Is it cruel to kill animals?
I have read an interesting article entitled "Canadian seal hunters: We're not a "savage race"," written by David Ljunggren, Reuters, March 21st, 2007. According to the article, Canadian hunters kill small harp seals to get pelts and seal oil, by beating them with clubs. While protesters say "killing animals for their fur is barbaric," Canada's fisheries minister condemns their protest, saying that their efforts are futile. Ljunggren wrties as follows:
Critics say the fact that the bodies of seals jerk around after being clubbed shows the animals are suffering. Sealers describe the movements as muscle spasms and insist that a well-aimed blow with the blunt end of a hackapick club causes instantaneous death. (web)
And he cites the words of Raoul Jomphe, the director of a documentary film on this topic.
"There is a malaise in society. People have forgotten where food comes from," said Raoul Jomphe, the filmmaker. Why, the sealers wonder, do people not focus on what happens in commercial abattoirs? And what about the massive game hunts in Germany? (web)
I have discussed similar topics several times in this blog. The question I want to ask those activists is what they think about killing cows, pigs, and chicken for food. If they are all vegitarians and have struggled to abolish the whole meat industry, then I won't criticize them anymore. But if they insist that killing domesticated aminals should be accepted but killing wild animals are problematic, then I want to ask them the reason why they think so. If they say that certain wild animals are in danger of extinction, then the question arises what if hunting is managed in a sustainable way. If they say that killing wild animals is cruel, then the question arises what if the hunters kill them in the same way as in abattoirs. I once heard someone say that God gave us domesticated animals for food, hence it is ok to kill and eat them, but this sounds absurd to people who do not believe in Christianity (99% of the Japanese).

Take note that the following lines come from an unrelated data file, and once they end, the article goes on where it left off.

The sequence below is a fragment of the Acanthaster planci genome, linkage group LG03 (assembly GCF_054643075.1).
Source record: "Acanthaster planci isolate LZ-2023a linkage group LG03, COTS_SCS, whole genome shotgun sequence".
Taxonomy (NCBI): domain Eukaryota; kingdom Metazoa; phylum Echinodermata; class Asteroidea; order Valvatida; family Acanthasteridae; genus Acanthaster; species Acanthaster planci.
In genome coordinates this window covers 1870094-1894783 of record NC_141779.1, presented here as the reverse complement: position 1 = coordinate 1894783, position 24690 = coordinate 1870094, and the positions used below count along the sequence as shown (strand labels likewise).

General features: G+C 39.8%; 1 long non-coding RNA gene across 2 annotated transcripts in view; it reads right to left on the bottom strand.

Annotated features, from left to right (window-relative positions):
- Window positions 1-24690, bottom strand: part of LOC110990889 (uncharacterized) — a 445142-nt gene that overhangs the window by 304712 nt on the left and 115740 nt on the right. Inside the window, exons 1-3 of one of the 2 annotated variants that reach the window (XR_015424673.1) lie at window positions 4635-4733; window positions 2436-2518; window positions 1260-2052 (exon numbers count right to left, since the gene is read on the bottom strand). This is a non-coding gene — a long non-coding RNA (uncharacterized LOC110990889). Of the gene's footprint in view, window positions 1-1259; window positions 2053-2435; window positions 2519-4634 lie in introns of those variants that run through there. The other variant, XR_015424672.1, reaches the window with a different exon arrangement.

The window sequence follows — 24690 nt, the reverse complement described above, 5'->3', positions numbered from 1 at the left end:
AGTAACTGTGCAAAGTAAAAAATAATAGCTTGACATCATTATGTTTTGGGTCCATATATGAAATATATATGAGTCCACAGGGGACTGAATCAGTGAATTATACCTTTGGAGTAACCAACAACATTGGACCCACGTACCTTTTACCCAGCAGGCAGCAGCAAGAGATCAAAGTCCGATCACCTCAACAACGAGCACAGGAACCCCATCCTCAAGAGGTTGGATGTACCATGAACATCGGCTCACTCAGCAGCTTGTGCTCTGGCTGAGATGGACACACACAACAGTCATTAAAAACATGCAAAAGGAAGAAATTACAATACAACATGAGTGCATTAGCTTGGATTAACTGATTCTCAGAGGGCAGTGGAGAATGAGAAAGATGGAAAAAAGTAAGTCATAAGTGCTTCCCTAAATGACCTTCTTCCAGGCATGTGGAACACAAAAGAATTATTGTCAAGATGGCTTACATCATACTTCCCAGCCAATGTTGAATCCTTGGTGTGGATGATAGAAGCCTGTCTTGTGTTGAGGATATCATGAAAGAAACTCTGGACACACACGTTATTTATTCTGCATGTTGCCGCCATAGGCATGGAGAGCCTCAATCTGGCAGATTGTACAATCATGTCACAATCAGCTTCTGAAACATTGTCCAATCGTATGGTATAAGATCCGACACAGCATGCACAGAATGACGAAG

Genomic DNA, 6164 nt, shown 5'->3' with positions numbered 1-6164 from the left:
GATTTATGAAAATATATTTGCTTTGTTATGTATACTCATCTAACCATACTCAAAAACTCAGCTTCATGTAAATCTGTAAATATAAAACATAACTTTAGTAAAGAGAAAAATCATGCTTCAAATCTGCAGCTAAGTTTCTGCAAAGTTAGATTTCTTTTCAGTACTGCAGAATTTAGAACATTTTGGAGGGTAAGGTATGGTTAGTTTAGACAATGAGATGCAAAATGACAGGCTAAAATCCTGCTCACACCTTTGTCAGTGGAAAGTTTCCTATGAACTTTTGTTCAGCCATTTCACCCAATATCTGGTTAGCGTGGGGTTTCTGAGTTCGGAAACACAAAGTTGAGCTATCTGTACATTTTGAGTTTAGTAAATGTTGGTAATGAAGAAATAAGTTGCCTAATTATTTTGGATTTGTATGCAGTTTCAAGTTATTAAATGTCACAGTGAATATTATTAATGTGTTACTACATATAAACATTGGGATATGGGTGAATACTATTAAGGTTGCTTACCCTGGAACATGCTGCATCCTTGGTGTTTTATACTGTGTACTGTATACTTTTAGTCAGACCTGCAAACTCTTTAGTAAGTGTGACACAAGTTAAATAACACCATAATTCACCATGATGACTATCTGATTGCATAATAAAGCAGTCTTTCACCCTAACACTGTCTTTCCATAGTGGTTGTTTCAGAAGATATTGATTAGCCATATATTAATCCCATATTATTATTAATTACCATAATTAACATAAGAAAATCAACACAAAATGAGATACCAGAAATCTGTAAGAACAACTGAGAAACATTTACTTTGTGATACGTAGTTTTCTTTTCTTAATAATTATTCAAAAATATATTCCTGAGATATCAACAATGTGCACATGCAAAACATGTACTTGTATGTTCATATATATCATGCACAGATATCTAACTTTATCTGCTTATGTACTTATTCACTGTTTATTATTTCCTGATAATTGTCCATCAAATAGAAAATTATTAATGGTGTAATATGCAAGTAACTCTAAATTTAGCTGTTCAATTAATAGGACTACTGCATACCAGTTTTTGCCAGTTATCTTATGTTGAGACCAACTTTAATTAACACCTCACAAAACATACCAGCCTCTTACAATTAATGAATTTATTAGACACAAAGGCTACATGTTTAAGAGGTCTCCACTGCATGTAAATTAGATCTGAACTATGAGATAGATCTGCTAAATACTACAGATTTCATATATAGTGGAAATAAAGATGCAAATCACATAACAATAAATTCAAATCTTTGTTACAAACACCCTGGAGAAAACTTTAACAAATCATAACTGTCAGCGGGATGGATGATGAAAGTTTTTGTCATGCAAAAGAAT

I have read another interesting article, "South Africa: Yengeni Slaughter Shows Deep Cultural Divisions" by Lance Greyling, Cape Argus, January 25th, 2007. This article discusses a similar subject, that is, the ritual sacrifice of a bull in South Africa. Greyling criticizes the idea that sacrificing a bull is a barabaric act. The following are from the article.
The often-used argument is that "our way of killing animals" is more humane than African sacrifice. I have visited many abattoirs and this argument does not hold water.
Killing is never humane. One particular image which sticks in my mind is that of a cow desperately trying to run up the steel walls of an abattoir production line in absolute fear of impending death. It nullifies anyone's argument that our so-called Western civilisation treats animals more humanely.
Modern society has simply found a way of mass slaughtering animals efficiently and removed the visual connection between the live animal and our neatly-packaged meat.
It is, therefore, enormously hypocritical for any meat-eater to condemn the African ritual killing of a bull. (web)
The last sentence is just what I want to say here. If we find something unpleasant about killing wild animals, what we should do first is to reconsider our way of eating which heavily depends on killing domesticated animals such as cows, pigs and chicken. The total number of killed seals or whales is astonishingly small compared with that of killed domesticated animals.
What do you think?
Photo: Zushi Coast, Kanagawa
-- M.Morioka www.lifestudies.org